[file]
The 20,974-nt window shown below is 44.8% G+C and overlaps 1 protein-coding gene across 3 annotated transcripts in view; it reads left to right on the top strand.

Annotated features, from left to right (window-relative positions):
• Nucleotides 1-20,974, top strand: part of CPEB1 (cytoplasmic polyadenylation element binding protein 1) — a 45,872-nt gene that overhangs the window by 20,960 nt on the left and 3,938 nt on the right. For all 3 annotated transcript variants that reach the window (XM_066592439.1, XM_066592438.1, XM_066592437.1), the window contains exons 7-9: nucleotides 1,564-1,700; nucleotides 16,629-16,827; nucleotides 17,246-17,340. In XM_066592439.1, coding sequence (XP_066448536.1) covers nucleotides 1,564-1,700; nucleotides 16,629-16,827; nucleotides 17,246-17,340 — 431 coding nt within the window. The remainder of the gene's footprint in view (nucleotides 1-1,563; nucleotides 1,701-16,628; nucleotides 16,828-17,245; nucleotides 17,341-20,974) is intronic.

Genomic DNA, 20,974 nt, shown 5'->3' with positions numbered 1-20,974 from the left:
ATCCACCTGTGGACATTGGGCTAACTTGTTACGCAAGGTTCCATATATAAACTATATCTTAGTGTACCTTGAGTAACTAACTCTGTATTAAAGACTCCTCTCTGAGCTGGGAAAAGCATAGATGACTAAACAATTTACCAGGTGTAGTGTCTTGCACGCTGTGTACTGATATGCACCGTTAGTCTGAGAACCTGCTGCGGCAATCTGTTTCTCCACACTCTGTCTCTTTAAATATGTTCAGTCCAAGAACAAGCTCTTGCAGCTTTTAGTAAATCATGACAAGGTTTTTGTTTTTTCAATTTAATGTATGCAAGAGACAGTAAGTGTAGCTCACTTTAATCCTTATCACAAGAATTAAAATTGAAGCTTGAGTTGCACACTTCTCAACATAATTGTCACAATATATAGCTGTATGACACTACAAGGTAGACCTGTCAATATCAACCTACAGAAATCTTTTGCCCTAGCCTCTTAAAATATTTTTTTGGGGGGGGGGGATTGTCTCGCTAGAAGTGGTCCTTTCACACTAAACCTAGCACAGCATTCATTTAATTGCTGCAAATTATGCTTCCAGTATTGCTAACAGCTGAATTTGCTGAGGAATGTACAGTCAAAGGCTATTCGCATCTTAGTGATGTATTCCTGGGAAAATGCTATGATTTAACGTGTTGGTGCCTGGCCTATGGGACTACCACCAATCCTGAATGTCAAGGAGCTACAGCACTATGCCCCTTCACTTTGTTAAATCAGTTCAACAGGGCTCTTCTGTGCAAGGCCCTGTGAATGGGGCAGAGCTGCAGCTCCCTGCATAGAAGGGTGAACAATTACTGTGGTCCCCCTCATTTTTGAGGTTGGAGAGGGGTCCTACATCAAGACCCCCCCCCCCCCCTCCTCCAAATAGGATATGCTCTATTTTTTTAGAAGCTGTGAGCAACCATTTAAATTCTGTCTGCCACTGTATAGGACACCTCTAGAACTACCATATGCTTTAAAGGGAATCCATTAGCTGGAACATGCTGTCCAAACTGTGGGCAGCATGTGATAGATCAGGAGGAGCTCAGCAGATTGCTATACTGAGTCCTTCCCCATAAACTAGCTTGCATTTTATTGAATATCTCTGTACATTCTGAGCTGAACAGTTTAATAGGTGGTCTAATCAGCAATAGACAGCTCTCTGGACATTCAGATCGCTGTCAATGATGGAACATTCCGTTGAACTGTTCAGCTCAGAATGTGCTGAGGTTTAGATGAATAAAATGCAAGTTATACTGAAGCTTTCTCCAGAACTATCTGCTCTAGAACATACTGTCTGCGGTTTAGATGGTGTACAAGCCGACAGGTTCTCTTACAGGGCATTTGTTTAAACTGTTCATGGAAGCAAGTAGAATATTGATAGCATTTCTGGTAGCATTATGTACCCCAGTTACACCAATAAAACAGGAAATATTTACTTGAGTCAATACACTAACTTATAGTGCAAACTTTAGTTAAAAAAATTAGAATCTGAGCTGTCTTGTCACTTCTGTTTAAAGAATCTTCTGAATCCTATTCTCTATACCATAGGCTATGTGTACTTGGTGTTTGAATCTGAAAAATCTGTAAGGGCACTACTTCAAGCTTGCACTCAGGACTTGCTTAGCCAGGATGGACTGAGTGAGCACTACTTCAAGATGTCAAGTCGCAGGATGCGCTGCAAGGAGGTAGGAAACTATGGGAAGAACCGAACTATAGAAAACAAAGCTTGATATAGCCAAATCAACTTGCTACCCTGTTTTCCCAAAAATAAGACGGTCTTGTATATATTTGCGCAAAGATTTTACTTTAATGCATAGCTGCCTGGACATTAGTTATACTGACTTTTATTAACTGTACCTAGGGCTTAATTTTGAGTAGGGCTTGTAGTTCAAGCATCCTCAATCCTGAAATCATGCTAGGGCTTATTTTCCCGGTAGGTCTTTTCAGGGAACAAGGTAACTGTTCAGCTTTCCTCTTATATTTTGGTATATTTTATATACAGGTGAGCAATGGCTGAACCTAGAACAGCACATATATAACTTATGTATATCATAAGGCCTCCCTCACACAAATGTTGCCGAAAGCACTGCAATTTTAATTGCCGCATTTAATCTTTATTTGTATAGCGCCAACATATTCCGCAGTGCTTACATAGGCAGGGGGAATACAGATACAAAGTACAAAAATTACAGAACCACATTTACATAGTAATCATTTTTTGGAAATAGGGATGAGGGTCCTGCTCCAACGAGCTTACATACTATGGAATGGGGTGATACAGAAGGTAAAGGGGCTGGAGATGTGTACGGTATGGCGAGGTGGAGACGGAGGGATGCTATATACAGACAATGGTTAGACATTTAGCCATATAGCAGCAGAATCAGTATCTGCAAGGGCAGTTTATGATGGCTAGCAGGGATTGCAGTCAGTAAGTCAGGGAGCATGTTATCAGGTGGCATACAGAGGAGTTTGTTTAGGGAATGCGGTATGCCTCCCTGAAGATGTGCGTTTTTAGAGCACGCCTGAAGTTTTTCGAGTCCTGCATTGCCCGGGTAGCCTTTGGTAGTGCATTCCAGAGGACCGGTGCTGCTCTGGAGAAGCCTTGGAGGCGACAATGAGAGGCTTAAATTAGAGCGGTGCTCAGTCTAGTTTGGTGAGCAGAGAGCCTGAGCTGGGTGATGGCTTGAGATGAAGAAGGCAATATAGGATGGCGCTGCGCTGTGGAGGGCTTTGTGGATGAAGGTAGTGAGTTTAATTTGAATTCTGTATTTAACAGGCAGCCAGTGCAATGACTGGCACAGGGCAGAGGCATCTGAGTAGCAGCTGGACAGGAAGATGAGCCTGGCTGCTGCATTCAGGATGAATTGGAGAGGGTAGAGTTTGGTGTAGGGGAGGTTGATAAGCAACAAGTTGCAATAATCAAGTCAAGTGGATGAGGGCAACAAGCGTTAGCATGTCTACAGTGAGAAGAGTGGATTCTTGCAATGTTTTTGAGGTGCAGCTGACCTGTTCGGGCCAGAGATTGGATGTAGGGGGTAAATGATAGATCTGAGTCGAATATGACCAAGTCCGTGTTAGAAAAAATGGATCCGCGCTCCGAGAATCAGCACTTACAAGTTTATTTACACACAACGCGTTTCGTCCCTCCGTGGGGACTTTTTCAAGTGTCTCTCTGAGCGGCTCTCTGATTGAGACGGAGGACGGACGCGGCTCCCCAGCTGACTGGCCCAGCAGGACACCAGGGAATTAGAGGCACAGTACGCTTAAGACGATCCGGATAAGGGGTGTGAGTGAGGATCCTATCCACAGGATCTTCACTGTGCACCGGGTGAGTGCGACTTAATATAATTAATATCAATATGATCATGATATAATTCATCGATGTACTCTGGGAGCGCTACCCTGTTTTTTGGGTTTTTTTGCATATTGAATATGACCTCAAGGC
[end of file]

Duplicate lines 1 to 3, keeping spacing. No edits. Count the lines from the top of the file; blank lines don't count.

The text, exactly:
The 20,974-nt window shown below is 44.8% G+C and overlaps 1 protein-coding gene across 3 annotated transcripts in view; it reads left to right on the top strand.

Annotated features, from left to right (window-relative positions):
• Nucleotides 1-20,974, top strand: part of CPEB1 (cytoplasmic polyadenylation element binding protein 1) — a 45,872-nt gene that overhangs the window by 20,960 nt on the left and 3,938 nt on the right. For all 3 annotated transcript variants that reach the window (XM_066592439.1, XM_066592438.1, XM_066592437.1), the window contains exons 7-9: nucleotides 1,564-1,700; nucleotides 16,629-16,827; nucleotides 17,246-17,340. In XM_066592439.1, coding sequence (XP_066448536.1) covers nucleotides 1,564-1,700; nucleotides 16,629-16,827; nucleotides 17,246-17,340 — 431 coding nt within the window. The remainder of the gene's footprint in view (nucleotides 1-1,563; nucleotides 1,701-16,628; nucleotides 16,828-17,245; nucleotides 17,341-20,974) is intronic.